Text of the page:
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Jan 27, 2014 09:32 AM EST

ETSU Student Blames Corruption For Political Chaos in Ukraine


Talking about his experiences and the political chaos in Ukraine, Vladyslav Antonov, a 23-year-old East Tennessee State University (ETSU) student, blames the deepening upheaval on corruption and institutionalized brutality.

Antonov, a Ukraine native, attended many protests in both Chernigov, his home-town, and in the capital city of Kiev before deciding to pursue a degree in Biology at the ETSU.

Before stepping foot in the United States, Antonov was serving in the canine unit of the military.

During the protests, Antonov had to remove all his pictures from social networking sites and even delete his accounts amid fears of retaliation. He was sure that he and his friends were being closely monitored by the law enforcement authorities. Antonov now feels a lot safer after arriving in Johnson City.

Protests in Kiev have turned deadly in the last two months as demonstrators appear defiant about not budging unless their demands are met.

The political crisis was triggered in November when President Viktor F. Yanukovych signed a $15 billion political and free trade agreement with President Vladimir V. Putin of Russia instead of with the European Union as promised.

Calling the president a 'bandit and 'criminal,' Antonov said, "He ignored the existence of the will of hundreds of thousands of people in his own country," Johnson City Press reports.

Besides demanding a repeal of pro-Russian policies, the anti-government protesters now want the center to provide amnesty to the dissidents, modify the constitution to give more power to the parliament over the president, annul anti-protest law, establish a free trade agreement with the European Union and hold government officials accountable for corruption and criminal activities.

Antonov said that rampant corruption only benefits the wealthy class and people holding high government positions like judges and police officials among others. For example, a normal police officer earns about $280 per month in Ukraine, but leads a luxurious life in the country with lavish cars and a huge mansion.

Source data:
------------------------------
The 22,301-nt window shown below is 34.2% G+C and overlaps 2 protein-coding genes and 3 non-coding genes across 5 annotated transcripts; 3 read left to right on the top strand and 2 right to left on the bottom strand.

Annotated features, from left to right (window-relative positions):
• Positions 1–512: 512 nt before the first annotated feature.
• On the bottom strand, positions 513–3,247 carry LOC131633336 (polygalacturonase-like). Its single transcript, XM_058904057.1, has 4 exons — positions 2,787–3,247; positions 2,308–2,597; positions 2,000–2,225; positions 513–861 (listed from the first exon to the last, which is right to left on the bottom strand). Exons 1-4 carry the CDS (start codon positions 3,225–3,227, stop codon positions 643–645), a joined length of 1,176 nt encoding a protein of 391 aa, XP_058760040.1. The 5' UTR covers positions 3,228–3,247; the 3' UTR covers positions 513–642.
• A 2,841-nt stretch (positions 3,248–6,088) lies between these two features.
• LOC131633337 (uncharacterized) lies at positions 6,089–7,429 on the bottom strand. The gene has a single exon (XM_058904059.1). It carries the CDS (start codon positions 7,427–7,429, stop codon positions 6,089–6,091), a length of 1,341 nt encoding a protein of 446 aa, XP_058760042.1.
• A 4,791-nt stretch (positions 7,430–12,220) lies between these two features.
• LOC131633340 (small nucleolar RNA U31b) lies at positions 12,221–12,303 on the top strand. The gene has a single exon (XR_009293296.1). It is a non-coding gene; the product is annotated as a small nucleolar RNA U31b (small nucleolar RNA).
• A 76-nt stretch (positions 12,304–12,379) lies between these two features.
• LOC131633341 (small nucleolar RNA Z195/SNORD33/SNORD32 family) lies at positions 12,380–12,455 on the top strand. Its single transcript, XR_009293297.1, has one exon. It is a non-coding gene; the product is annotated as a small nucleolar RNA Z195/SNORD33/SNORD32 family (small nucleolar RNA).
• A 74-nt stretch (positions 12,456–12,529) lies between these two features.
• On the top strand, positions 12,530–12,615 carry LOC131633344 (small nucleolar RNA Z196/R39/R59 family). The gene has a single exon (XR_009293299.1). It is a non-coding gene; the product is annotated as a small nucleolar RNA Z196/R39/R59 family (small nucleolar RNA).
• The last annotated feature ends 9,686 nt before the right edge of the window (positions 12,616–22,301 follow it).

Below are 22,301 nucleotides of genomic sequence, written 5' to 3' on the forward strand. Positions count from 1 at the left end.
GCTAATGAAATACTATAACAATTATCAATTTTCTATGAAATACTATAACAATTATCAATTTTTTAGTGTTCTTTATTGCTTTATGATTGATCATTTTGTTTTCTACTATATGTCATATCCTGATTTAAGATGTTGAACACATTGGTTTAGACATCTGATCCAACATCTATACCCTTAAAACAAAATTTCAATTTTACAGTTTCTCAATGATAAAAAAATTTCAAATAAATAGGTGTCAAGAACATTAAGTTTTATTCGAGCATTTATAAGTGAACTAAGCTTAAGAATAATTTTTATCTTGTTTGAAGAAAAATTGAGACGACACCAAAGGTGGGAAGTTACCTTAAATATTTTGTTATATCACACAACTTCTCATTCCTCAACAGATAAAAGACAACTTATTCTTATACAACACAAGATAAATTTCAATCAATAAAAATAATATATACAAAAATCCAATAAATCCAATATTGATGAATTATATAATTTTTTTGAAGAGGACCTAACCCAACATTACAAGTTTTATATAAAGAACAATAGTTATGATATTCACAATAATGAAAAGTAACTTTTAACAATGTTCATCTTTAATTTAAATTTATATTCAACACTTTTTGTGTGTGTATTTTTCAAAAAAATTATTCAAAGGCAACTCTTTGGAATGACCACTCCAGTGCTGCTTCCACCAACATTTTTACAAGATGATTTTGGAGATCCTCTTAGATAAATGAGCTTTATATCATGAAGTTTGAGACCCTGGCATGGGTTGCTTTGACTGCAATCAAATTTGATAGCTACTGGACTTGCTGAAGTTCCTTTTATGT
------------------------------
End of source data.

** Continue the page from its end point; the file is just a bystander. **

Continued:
Antonov still remembers the days when higher ranked military officials ordered the lower ranks to vote for Yanukovych.

On the eve of the elections, one of his superiors told him and his fellow soldiers to vote for Yanukovych and his party. Disobedience meant no bonuses and a cut in the number of holidays allowed. His friends who voted against are facing trouble ever since.

Besides the widespread corruption and the pro-Russia deal, Antonov said that laws passed in the last two months further enraged the protestors. The citizens are not allowed to wear helmets despite reports of police hitting peaceful demonstrators in the head with batons; every citizen must register his/her cell phone with the government for monitoring purposes and protests first need to be approved by the government.

Antonov feels that the growing unrest will not subside soon as both the parties have failed to reach an agreement. While the government has promised to offer key positions to the opposition ( prime minister's post to Yatseniuk, leader of Batkivshchyna, the largest opposition party and a job of deputy prime minister for humanitarian affairs to former heavyweight boxer-turned-politician Vitali Klitschko), the leaders are calling to pre-pone the elections scheduled for next year.

"This offer shows that Yanukovych is worried about the strength of his main resource - law enforcement," said political analyst Taras Berezovets of Berta Communications in Kiev. "It's not surrender but an attempt to play for time. He wants to split opposition leaders with this offer," USA Today reports.

"Negotiations will continue," Klitschko said.

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